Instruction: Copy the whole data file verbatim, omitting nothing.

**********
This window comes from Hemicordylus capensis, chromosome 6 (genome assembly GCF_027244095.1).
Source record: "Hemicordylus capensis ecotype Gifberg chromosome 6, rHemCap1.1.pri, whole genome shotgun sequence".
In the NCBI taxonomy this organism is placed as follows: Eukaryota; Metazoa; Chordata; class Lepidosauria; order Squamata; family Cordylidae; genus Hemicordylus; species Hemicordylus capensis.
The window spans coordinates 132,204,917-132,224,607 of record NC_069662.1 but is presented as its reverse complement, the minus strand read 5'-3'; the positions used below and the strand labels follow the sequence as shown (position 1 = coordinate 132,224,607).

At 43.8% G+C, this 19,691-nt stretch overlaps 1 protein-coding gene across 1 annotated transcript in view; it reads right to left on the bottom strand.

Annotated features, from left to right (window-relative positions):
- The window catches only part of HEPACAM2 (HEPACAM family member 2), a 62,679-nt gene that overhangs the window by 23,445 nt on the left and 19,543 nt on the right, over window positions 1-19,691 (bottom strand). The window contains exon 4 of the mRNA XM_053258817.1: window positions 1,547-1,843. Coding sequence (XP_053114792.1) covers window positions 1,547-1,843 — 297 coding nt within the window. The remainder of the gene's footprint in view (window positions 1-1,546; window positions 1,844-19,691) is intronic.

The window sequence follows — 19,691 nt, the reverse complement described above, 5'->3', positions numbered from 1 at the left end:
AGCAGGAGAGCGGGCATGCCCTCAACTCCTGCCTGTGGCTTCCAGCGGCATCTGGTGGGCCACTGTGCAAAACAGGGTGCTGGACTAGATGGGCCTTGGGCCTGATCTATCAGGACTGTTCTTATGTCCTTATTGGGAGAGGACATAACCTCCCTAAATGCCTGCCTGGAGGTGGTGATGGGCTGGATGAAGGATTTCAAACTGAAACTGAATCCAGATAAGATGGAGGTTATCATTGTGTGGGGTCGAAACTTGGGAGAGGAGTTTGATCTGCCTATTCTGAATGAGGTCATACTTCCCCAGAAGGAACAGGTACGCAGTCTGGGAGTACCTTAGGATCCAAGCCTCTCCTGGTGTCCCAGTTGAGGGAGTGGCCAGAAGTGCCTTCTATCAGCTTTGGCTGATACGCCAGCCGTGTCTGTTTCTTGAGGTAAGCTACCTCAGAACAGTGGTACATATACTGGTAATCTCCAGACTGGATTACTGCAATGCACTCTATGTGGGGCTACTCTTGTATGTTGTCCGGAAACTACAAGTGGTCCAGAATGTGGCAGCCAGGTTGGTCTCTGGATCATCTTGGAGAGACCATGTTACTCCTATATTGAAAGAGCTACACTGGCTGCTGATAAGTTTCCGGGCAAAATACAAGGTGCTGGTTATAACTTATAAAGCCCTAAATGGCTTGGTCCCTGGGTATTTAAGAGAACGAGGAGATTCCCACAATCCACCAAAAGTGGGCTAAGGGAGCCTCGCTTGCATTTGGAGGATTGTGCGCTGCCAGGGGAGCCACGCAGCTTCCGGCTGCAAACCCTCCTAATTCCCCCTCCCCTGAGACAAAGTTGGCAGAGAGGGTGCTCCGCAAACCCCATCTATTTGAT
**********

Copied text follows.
This window comes from Hemicordylus capensis, chromosome 6 (genome assembly GCF_027244095.1).
Source record: "Hemicordylus capensis ecotype Gifberg chromosome 6, rHemCap1.1.pri, whole genome shotgun sequence".
In the NCBI taxonomy this organism is placed as follows: Eukaryota; Metazoa; Chordata; class Lepidosauria; order Squamata; family Cordylidae; genus Hemicordylus; species Hemicordylus capensis.
The window spans coordinates 132,204,917-132,224,607 of record NC_069662.1 but is presented as its reverse complement, the minus strand read 5'-3'; the positions used below and the strand labels follow the sequence as shown (position 1 = coordinate 132,224,607).

At 43.8% G+C, this 19,691-nt stretch overlaps 1 protein-coding gene across 1 annotated transcript in view; it reads right to left on the bottom strand.

Annotated features, from left to right (window-relative positions):
- The window catches only part of HEPACAM2 (HEPACAM family member 2), a 62,679-nt gene that overhangs the window by 23,445 nt on the left and 19,543 nt on the right, over window positions 1-19,691 (bottom strand). The window contains exon 4 of the mRNA XM_053258817.1: window positions 1,547-1,843. Coding sequence (XP_053114792.1) covers window positions 1,547-1,843 — 297 coding nt within the window. The remainder of the gene's footprint in view (window positions 1-1,546; window positions 1,844-19,691) is intronic.

The window sequence follows — 19,691 nt, the reverse complement described above, 5'->3', positions numbered from 1 at the left end:
AGCAGGAGAGCGGGCATGCCCTCAACTCCTGCCTGTGGCTTCCAGCGGCATCTGGTGGGCCACTGTGCAAAACAGGGTGCTGGACTAGATGGGCCTTGGGCCTGATCTATCAGGACTGTTCTTATGTCCTTATTGGGAGAGGACATAACCTCCCTAAATGCCTGCCTGGAGGTGGTGATGGGCTGGATGAAGGATTTCAAACTGAAACTGAATCCAGATAAGATGGAGGTTATCATTGTGTGGGGTCGAAACTTGGGAGAGGAGTTTGATCTGCCTATTCTGAATGAGGTCATACTTCCCCAGAAGGAACAGGTACGCAGTCTGGGAGTACCTTAGGATCCAAGCCTCTCCTGGTGTCCCAGTTGAGGGAGTGGCCAGAAGTGCCTTCTATCAGCTTTGGCTGATACGCCAGCCGTGTCTGTTTCTTGAGGTAAGCTACCTCAGAACAGTGGTACATATACTGGTAATCTCCAGACTGGATTACTGCAATGCACTCTATGTGGGGCTACTCTTGTATGTTGTCCGGAAACTACAAGTGGTCCAGAATGTGGCAGCCAGGTTGGTCTCTGGATCATCTTGGAGAGACCATGTTACTCCTATATTGAAAGAGCTACACTGGCTGCTGATAAGTTTCCGGGCAAAATACAAGGTGCTGGTTATAACTTATAAAGCCCTAAATGGCTTGGTCCCTGGGTATTTAAGAGAACGAGGAGATTCCCACAATCCACCAAAAGTGGGCTAAGGGAGCCTCGCTTGCATTTGGAGGATTGTGCGCTGCCAGGGGAGCCACGCAGCTTCCGGCTGCAAACCCTCCTAATTCCCCCTCCCCTGAGACAAAGTTGGCAGAGAGGGTGCTCCGCAAACCCCATCTATTTGAT